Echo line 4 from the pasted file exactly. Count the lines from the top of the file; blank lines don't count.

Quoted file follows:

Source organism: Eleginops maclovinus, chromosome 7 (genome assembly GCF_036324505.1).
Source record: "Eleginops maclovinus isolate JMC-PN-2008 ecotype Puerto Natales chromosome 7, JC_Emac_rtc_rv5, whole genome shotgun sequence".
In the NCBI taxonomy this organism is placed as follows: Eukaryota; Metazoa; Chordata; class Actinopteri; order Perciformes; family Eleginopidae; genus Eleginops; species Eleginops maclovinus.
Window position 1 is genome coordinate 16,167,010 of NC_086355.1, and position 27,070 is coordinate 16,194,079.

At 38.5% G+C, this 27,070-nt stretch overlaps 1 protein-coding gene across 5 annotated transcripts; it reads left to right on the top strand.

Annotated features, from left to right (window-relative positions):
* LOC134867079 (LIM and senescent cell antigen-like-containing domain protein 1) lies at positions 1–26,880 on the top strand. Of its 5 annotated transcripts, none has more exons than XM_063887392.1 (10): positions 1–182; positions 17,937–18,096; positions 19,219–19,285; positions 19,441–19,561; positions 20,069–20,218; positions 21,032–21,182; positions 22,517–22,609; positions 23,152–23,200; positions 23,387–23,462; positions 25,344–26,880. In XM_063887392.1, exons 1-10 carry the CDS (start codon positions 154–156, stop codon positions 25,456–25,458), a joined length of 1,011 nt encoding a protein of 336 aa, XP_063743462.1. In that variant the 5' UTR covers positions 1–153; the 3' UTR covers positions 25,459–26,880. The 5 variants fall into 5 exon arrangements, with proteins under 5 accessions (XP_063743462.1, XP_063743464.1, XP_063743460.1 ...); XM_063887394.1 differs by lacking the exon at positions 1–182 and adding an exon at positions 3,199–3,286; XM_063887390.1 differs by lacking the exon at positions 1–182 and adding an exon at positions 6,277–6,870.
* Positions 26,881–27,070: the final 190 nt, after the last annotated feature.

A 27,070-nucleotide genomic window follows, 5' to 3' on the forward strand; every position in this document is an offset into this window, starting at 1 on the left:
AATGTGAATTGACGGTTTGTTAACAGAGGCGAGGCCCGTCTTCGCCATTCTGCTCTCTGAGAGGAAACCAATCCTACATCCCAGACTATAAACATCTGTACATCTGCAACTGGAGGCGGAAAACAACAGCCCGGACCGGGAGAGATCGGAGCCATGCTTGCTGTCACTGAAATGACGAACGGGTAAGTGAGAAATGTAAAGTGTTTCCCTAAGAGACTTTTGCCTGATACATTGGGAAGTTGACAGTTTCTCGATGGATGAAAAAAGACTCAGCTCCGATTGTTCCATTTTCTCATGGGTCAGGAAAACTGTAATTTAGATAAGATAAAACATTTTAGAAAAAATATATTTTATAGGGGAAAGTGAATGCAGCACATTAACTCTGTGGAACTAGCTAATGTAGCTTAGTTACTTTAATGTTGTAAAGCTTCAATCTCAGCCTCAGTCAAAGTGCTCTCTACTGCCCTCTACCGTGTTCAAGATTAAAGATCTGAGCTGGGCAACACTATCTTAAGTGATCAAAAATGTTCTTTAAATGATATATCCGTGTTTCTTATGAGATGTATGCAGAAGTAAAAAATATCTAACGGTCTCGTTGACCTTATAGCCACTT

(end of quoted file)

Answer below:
Window position 1 is genome coordinate 16,167,010 of NC_086355.1, and position 27,070 is coordinate 16,194,079.